Alex Gibney has made his name as a filmmaker through scintillating, exhaustively-researched documentary epics that expose the most corrupt societal forces.
With a healthy assist from Lawrence Wright's exhaustively researched book of the same title, the Oscar winner turns his attentions to the Church of Scientology in "Going Clear: Scientology and the Prison of Belief," opening at Lincoln Center Friday and coming to HBO on March 29, and the picture is damning.
The documentarian employs his characteristically populist style to examine the origins of the religion, depicting its intrinsic links to founder L. Ron Hubbard's own bizarre life story, and the reasons behind its increasingly powerful stature despite having relatively few members.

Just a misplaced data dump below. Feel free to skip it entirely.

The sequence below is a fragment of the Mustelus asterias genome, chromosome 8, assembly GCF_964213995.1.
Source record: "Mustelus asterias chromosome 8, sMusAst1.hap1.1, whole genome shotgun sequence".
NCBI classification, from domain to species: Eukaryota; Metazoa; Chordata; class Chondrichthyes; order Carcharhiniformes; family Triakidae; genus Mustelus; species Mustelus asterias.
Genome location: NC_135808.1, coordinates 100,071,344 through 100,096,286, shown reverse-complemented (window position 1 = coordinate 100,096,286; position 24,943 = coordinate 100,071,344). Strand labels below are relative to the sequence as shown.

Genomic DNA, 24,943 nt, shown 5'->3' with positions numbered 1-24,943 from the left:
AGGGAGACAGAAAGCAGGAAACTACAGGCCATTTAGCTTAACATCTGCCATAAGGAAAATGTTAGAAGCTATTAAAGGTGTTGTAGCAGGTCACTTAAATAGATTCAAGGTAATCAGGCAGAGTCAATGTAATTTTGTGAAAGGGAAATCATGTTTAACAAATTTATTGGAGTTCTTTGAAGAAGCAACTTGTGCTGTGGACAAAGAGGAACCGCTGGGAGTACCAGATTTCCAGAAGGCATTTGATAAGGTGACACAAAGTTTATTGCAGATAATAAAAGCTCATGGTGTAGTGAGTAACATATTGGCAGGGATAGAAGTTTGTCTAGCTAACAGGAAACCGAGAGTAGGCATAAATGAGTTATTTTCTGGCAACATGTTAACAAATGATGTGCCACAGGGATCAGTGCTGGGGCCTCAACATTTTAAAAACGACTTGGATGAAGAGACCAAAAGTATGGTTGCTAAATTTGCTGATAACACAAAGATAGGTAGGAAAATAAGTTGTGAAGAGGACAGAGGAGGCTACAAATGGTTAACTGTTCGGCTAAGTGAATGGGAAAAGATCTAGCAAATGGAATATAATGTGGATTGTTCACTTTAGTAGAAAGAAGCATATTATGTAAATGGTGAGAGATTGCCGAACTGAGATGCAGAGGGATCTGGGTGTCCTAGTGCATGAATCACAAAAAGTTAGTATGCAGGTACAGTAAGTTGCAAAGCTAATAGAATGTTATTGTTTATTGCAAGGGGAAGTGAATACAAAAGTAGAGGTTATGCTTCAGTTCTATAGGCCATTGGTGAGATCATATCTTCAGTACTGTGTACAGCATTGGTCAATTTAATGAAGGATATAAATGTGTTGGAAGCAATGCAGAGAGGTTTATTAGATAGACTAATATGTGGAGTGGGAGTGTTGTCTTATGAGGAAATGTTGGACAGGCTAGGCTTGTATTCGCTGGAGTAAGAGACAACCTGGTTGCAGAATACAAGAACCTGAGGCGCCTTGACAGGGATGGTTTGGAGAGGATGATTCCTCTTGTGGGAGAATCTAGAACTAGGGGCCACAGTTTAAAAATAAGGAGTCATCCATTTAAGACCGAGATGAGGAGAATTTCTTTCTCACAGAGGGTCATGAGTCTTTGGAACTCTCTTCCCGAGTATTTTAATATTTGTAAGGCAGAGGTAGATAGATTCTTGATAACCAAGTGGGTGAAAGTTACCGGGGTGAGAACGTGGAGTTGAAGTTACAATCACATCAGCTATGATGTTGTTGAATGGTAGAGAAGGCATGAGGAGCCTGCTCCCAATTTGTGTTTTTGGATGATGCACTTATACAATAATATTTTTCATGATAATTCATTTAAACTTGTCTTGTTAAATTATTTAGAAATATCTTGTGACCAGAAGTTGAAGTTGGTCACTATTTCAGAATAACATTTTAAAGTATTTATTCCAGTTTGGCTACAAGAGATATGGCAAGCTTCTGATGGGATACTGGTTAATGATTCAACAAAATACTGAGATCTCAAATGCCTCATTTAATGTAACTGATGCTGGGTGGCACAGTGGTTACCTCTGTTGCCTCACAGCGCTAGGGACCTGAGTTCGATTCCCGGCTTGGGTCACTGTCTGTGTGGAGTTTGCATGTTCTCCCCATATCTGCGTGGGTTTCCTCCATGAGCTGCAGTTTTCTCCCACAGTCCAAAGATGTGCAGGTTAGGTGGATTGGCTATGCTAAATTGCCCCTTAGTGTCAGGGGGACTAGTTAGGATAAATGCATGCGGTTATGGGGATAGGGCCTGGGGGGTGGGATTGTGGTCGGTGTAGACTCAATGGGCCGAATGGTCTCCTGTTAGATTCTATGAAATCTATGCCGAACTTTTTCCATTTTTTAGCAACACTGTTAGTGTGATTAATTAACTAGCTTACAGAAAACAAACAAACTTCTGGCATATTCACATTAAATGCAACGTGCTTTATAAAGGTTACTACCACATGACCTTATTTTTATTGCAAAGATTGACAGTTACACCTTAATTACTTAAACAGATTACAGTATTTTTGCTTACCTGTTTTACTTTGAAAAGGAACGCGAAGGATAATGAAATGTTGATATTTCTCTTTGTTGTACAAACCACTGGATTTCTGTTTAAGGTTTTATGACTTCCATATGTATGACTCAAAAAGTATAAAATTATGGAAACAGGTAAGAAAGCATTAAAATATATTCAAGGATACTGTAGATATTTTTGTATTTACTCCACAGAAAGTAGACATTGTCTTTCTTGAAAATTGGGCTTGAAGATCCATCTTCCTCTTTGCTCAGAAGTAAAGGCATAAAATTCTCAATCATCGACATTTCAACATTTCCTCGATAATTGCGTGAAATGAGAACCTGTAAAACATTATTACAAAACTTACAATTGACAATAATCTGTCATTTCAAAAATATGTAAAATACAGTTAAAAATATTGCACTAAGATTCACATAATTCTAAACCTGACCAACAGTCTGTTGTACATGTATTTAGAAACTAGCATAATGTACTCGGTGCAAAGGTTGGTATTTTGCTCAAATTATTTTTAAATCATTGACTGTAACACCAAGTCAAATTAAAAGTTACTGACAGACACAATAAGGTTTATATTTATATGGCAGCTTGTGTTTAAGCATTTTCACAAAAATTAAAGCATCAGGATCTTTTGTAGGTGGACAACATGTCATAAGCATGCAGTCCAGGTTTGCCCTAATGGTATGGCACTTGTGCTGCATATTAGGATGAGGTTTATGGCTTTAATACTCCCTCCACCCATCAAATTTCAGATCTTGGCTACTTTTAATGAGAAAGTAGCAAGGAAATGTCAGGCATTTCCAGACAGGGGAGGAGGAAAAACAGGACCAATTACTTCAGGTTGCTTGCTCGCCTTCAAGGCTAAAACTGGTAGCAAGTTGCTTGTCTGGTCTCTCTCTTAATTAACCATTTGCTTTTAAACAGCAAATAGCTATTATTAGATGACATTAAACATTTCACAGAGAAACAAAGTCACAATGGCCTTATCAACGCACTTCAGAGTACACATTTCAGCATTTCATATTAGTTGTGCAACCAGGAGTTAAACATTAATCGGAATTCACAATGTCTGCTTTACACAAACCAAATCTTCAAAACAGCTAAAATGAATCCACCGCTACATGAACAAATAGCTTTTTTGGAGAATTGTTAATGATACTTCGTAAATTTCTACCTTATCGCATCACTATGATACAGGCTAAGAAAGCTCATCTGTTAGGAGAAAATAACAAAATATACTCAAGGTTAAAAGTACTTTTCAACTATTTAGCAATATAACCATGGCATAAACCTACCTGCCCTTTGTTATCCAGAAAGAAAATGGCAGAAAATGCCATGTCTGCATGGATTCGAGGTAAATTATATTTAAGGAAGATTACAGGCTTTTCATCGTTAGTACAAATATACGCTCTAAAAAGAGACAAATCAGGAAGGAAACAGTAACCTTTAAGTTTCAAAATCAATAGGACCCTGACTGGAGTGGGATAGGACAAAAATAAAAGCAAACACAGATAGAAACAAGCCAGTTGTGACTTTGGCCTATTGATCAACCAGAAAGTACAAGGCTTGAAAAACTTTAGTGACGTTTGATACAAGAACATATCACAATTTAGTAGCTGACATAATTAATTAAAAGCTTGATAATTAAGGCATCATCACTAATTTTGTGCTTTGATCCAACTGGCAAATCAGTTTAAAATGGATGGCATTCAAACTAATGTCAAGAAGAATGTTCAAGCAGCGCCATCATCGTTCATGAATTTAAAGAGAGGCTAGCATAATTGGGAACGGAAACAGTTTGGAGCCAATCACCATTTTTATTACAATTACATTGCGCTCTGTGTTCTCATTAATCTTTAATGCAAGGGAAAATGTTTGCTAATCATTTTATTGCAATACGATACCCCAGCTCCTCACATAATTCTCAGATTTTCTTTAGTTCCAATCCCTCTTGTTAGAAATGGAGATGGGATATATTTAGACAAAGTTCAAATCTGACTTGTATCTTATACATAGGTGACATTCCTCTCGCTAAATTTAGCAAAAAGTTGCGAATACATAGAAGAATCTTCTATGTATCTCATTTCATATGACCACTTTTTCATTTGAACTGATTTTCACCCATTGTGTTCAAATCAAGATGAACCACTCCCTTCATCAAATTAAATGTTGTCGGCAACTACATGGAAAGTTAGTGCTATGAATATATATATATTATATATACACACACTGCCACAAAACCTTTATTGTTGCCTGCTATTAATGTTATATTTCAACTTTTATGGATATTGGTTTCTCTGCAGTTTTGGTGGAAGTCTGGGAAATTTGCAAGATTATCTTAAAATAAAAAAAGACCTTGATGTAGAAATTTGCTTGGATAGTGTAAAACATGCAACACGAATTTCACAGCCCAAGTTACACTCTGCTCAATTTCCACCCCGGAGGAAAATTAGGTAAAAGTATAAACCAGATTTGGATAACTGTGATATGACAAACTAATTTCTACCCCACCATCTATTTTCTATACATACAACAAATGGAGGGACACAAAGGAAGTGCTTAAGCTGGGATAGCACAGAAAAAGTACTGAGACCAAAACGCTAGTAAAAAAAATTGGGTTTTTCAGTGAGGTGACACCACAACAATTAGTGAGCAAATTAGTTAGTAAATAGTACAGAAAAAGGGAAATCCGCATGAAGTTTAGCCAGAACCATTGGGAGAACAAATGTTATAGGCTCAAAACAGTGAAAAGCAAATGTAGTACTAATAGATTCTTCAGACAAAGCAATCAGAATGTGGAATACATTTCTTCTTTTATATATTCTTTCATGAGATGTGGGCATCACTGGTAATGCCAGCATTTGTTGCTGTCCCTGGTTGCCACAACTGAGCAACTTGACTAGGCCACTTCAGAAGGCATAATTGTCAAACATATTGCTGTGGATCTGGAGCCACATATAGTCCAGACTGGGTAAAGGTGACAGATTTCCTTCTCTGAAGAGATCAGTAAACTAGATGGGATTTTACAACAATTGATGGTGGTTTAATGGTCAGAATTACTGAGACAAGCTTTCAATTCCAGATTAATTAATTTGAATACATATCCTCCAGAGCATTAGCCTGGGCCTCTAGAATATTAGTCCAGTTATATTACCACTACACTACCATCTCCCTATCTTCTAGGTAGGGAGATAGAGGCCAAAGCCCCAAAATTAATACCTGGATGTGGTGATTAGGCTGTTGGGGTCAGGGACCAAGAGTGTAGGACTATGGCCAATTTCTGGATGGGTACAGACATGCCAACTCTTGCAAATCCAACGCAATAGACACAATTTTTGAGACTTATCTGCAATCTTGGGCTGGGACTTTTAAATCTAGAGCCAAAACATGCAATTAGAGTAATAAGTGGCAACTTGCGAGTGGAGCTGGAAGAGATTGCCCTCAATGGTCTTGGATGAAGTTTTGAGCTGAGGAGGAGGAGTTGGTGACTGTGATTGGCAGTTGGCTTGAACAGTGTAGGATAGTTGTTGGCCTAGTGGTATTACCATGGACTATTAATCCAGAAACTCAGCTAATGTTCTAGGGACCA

His talking head subjects, who have been subjected to a major publicity campaign by the church in the build up to the release, include director Paul Haggis and some of the most high-ranking former officials in the Scientology hierarchy, lending significant credibility to some frankly astonishing stories of life within the modern-day church, including time spent in a prison called "The Hole" at the California headquarters. The movie unpacks the involvements of Tom Cruise and John Travolta in what are frankly edge-of-your-seat segments.
Still, "Going Clear" takes great strides to avoid judging people who believe in the philosophy behind Scientology; there's no snarky dismissals of the stories of Xenu and Dianetics and "The Bridge to Total Freedom." It isn't about questioning a belief system but rather those who would manipulate and exploit it.